An ingrown toenail, called onychocryptosis, occurs when the edge of a toenail grows into the surrounding skin. Any of your toes may develop an ingrown nail, but it usually affects the big toe. Causes of an ingrown toenail include:
If you trim your toenails too short, or give them a rounded shape rather than making a straight cut across the top, the surrounding skin can fold over the nail. As the toenail grows, it pushes further into the skin, creating an ingrown nail.
Shoes that are too short or too tight can push the nail into your skin, increasing the chance of it becoming ingrown.
Patients with common foot deformities such as bunions, hammertoes, and flatfeet have a higher risk of developing an ingrown toenail. An injury such as stubbing your toe or activities that put pressure on your toes may also lead to the problem.
The primary symptoms you’ll experience are red, swollen skin and pain — often intense pain. You may also develop an infection, which can quickly become a serious health concern if the infection spreads.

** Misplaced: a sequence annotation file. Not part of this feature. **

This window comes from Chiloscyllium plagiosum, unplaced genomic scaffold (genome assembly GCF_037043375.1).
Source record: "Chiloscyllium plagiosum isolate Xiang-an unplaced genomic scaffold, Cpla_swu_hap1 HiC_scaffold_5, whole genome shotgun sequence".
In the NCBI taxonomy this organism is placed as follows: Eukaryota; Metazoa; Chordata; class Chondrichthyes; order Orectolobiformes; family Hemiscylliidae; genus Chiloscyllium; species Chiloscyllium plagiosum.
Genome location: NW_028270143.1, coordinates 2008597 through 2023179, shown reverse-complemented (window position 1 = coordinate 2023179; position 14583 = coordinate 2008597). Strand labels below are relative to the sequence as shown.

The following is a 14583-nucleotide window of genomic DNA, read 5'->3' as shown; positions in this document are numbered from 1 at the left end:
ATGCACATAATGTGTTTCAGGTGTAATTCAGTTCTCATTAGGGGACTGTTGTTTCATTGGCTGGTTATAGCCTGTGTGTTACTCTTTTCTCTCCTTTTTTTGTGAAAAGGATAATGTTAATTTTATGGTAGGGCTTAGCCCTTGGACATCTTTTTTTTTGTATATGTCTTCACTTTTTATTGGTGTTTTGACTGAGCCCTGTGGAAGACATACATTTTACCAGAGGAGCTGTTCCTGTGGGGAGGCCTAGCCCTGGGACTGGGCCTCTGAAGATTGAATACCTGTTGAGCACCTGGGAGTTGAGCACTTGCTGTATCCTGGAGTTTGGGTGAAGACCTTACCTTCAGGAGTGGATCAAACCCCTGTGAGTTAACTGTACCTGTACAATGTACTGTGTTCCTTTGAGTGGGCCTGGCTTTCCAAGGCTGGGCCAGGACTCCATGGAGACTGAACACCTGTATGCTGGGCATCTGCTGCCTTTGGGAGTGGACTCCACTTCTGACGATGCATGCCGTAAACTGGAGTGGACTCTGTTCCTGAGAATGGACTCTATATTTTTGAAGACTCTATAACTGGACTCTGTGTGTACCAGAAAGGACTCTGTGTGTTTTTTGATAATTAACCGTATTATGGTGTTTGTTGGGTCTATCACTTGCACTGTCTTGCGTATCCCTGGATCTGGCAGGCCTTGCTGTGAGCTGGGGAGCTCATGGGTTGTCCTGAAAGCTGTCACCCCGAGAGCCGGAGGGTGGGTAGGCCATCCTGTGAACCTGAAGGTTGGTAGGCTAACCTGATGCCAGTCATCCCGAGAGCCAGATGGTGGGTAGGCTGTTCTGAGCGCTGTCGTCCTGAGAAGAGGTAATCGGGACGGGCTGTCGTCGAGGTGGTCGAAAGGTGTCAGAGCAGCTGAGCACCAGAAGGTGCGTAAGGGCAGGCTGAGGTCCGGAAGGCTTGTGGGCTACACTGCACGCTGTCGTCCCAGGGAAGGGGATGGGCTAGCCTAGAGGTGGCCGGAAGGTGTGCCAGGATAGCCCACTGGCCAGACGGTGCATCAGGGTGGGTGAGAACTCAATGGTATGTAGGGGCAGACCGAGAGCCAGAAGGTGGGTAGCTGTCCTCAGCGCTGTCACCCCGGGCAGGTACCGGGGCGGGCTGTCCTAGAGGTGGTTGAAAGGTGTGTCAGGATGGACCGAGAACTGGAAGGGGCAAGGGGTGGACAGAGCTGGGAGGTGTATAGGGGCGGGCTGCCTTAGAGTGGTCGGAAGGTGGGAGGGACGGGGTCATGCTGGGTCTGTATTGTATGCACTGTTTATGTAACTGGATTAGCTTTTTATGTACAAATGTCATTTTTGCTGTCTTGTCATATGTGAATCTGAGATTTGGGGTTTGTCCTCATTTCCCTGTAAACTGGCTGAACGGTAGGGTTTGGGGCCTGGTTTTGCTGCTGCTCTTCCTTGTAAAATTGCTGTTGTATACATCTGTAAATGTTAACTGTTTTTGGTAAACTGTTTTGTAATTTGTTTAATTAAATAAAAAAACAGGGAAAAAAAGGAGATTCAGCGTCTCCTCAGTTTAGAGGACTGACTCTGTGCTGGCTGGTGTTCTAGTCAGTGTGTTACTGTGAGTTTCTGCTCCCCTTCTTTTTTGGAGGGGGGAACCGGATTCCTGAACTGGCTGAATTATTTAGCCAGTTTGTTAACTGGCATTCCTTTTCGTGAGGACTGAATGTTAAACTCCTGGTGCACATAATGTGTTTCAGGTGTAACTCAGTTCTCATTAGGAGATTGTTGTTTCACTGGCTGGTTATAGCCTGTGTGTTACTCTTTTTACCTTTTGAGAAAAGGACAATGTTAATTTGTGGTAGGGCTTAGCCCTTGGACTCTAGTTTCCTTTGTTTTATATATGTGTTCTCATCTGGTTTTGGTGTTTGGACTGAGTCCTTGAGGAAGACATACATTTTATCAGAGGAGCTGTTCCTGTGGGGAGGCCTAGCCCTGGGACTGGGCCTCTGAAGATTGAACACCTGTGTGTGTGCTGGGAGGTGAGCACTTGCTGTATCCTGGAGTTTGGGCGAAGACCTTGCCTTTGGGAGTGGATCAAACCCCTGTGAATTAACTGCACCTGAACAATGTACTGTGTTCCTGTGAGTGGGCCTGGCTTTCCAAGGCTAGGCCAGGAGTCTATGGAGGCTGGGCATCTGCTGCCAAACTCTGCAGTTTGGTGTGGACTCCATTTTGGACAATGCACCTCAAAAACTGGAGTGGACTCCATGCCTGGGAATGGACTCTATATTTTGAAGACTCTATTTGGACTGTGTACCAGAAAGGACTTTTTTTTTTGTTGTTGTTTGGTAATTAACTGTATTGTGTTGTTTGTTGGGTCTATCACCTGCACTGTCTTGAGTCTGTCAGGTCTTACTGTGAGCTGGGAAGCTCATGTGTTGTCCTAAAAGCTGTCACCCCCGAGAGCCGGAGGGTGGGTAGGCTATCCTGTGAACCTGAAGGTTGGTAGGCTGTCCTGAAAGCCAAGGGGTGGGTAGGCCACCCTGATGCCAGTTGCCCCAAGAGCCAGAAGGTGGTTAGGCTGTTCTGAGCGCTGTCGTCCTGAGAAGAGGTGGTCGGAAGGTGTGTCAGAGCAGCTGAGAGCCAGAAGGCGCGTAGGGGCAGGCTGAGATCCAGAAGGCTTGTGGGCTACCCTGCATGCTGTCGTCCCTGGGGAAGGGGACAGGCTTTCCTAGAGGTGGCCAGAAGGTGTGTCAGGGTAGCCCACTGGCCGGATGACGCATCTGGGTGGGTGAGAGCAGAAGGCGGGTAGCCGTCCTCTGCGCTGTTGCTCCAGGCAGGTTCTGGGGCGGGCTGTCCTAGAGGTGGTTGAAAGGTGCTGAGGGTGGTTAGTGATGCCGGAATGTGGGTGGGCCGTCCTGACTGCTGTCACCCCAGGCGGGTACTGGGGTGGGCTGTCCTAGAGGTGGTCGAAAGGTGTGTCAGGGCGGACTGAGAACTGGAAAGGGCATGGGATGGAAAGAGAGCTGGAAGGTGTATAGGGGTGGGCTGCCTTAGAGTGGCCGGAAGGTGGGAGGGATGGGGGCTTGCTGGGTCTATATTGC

If you suspect the ingrown nail is infected, or you have diabetes or poor circulation, schedule an appointment with the team at Foot + Ankle Specialty Centers. Getting professional treatment is essential to prevent complications.
For a mild ingrown toenail, you can reduce the inflammation and relieve your pain by soaking your foot in warm, soapy water, then applying antiseptic and a bandage. However, you should not trim the ingrown portion because it’s easy to cut the skin and risk an infection.
When a podiatrist treats your ingrown toenail, they may trim or remove the ingrown part of the nail and use a temporary splint to keep the nail and skin apart while it heals.
If you have recurring ingrown toenails, they may remove the ingrown portion of the nail along with the underlying tissue to prevent future problems.
When you have a painful ingrown toenail, call the office Foot + Ankle Specialty Centers or schedule an appointment online.